Top 5 Fridays! 5 Ways to Prevent Professional Burnout | Modern Manual Therapy Blog - Manual Therapy, Videos, Neurodynamics, Podcasts, Research Reviews

Top 5 Fridays! 5 Ways to Prevent Professional Burnout

A reader who works with a chronic pain, military population recently asked if I had any tips to prevent burnout. Here are some of mine and also some I gathered from Social Media.

5 Ways to Prevent Professional Burnout

1) Take Different Con Ed Courses
  • Most of us gravitate toward con-ed courses we are familiar with, have a certain reputation, etc
  • A good way to prevent burnout is to expose yourself to a good seminar on a topic that is novel and challenging
  • To most I would recommend Explain Pain or Therapeutic Neuroscience Education
  • Getting new ways to interact with patients, especially a chronic pain caseload that does not respond rapidly helps
    • Changing your mindset as to how you view these patients prevents the "I feel powerless to help"

2) Hangout and interact with like minded professionals
  • join a group like PT: Practice, Education, and Networking on facebook started by my buddy Rick Daigle of Medical Minds in Motion
  • participate in a forum like Manual Therapists, ask questions and chime in on other people's posts
  • try to start a local Clinician's group where you can practice techniques, assessments and discuss cases semi regularly
  • avoid arguing on the internet or with colleagues who are stuck in a model that disagrees with your practice (to a point)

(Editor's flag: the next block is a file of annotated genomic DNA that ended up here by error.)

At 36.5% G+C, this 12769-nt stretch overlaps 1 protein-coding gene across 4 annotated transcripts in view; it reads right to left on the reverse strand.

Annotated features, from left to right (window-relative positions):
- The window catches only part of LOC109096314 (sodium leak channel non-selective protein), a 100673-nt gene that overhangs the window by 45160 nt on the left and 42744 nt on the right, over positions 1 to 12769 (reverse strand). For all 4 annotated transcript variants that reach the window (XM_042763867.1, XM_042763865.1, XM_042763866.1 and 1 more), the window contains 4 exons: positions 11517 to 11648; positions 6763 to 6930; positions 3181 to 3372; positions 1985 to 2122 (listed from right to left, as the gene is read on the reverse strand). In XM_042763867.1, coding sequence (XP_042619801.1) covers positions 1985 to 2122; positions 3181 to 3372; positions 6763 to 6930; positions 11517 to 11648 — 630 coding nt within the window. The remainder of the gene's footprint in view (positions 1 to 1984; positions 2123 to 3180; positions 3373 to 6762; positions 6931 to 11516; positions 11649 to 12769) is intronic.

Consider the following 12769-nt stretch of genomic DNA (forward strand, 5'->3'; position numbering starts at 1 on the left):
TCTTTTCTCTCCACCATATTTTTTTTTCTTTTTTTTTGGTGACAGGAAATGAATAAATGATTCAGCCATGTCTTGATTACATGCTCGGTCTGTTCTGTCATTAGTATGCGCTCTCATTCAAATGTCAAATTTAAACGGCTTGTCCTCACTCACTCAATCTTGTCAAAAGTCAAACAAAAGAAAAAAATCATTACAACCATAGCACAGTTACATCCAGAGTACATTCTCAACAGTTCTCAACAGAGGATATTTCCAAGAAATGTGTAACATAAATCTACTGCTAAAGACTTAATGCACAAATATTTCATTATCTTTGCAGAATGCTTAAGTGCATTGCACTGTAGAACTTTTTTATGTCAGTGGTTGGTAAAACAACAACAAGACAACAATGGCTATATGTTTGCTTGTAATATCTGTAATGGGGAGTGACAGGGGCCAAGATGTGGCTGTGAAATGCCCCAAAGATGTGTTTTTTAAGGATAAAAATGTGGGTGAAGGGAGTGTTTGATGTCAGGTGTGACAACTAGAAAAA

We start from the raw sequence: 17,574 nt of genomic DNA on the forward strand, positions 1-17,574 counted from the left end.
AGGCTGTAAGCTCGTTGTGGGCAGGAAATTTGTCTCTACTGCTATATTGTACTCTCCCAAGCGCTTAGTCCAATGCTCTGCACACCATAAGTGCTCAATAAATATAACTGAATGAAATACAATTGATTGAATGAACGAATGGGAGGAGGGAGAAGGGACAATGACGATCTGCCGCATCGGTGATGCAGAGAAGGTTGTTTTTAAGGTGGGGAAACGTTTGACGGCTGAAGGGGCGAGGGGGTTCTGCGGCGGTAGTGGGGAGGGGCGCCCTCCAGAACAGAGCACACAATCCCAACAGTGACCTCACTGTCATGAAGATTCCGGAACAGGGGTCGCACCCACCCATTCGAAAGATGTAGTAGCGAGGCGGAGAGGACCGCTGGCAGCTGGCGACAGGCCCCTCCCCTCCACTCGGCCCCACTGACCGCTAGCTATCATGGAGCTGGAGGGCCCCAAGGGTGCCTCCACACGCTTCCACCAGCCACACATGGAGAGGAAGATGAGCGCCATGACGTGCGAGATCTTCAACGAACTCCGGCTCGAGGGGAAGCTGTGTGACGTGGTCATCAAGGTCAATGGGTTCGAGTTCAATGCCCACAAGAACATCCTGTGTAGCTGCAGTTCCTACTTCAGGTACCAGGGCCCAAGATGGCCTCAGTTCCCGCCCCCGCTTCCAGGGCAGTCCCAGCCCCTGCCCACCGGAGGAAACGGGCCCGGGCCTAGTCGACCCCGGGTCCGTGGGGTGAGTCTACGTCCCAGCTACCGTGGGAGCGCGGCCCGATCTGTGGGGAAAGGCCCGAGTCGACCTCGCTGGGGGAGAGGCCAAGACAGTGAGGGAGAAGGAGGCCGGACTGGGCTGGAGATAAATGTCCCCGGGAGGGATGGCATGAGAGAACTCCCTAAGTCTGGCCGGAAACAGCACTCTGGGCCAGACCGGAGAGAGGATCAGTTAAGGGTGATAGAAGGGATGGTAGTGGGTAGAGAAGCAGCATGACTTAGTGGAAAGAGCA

3) Consider taking part time cases in a different setting
  • if you're in outpatient, try home care
  • even 2 different cases in a different setting once a week really helps prevent burnout
  • prior to all my different endeavors, I worked full time in a private clinic (as a manager), did Clinical Peer Review, and taught at 3 different PT schools, needless to say, I did not get bored!

4) Don't take your work home with you
  • obsessing over a case you think you could have done better often prevents you from relaxing at home
  • if you need help, ask online in a facebook group, twitter, or a forum, but otherwise enjoy your time away from work
  • just like I tell my chronic pain patients, make sure you take time to listen to your favorite music, have a glass of wine, or watch your favorite movie
5) Strive to change and adapt regularly
  • part of stagnation or burnout is a lack of change, we all need variability
  • if you have not changed the way you assess, treat, or the framework at which you make your clinical decisions at least every 2-3 years, it is time for you to rethink things!
  • finding a mentor, whether it's online or in person really helps with this as you watch them in their patient interactions

Here are a few more suggestions from the facebook group I posted about earlier.

  • Kyle CoffeyMax Selisch and 2 others like this.
  • Adam Wolf Don't just work. Study different stuff outside of your current practice.
    5 hrs · Unlike · 6
  • JL Thorp I'm not at the point of burnout but if you continue to learn new things and read research to always improve your services I feel that would help. As a chiro I have shadowed and interned with docs that did the same thing over and over and over... I woul...See More
    5 hrs · Like
  • Erson Religioso III Those are similar points I am covering in my blog, especially about shadowing others who are passionate in their work, as well as learn from others (DCs, strength coaches, MTs, ATCs, etc)
    5 hrs · Like · 2
  • Ashley Witson Find an environment you love to work in, one that continues to allow you to grow instead of fade into the background!
    4 hrs · Like · 1
  • Rick Daigle I've dealt with professional burnout. It's all about finding the work life fun etc balance. Very hard to do but very important to find
    4 hrs · Unlike · 8
  • Shin-Yiing Yeung I presented at this conference at Duke last year. I highly recommend it!